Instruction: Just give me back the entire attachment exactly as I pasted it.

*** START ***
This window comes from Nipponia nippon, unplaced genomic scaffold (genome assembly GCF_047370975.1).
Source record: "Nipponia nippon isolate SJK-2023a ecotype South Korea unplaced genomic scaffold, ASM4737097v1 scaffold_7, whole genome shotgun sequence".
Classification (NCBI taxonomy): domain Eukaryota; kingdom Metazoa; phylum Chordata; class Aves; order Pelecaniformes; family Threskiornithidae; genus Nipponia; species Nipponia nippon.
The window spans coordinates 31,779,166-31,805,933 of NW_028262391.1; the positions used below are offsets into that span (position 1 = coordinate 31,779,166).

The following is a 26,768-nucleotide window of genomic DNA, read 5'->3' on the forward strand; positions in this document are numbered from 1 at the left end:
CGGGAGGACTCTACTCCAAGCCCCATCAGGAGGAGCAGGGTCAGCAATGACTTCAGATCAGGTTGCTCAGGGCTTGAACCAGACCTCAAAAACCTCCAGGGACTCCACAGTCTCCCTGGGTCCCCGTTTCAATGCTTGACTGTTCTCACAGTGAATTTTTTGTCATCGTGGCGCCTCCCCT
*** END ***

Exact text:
This window comes from Nipponia nippon, unplaced genomic scaffold (genome assembly GCF_047370975.1).
Source record: "Nipponia nippon isolate SJK-2023a ecotype South Korea unplaced genomic scaffold, ASM4737097v1 scaffold_7, whole genome shotgun sequence".
Classification (NCBI taxonomy): domain Eukaryota; kingdom Metazoa; phylum Chordata; class Aves; order Pelecaniformes; family Threskiornithidae; genus Nipponia; species Nipponia nippon.
The window spans coordinates 31,779,166-31,805,933 of NW_028262391.1; the positions used below are offsets into that span (position 1 = coordinate 31,779,166).

The following is a 26,768-nucleotide window of genomic DNA, read 5'->3' on the forward strand; positions in this document are numbered from 1 at the left end:
CGGGAGGACTCTACTCCAAGCCCCATCAGGAGGAGCAGGGTCAGCAATGACTTCAGATCAGGTTGCTCAGGGCTTGAACCAGACCTCAAAAACCTCCAGGGACTCCACAGTCTCCCTGGGTCCCCGTTTCAATGCTTGACTGTTCTCACAGTGAATTTTTTGTCATCGTGGCGCCTCCCCT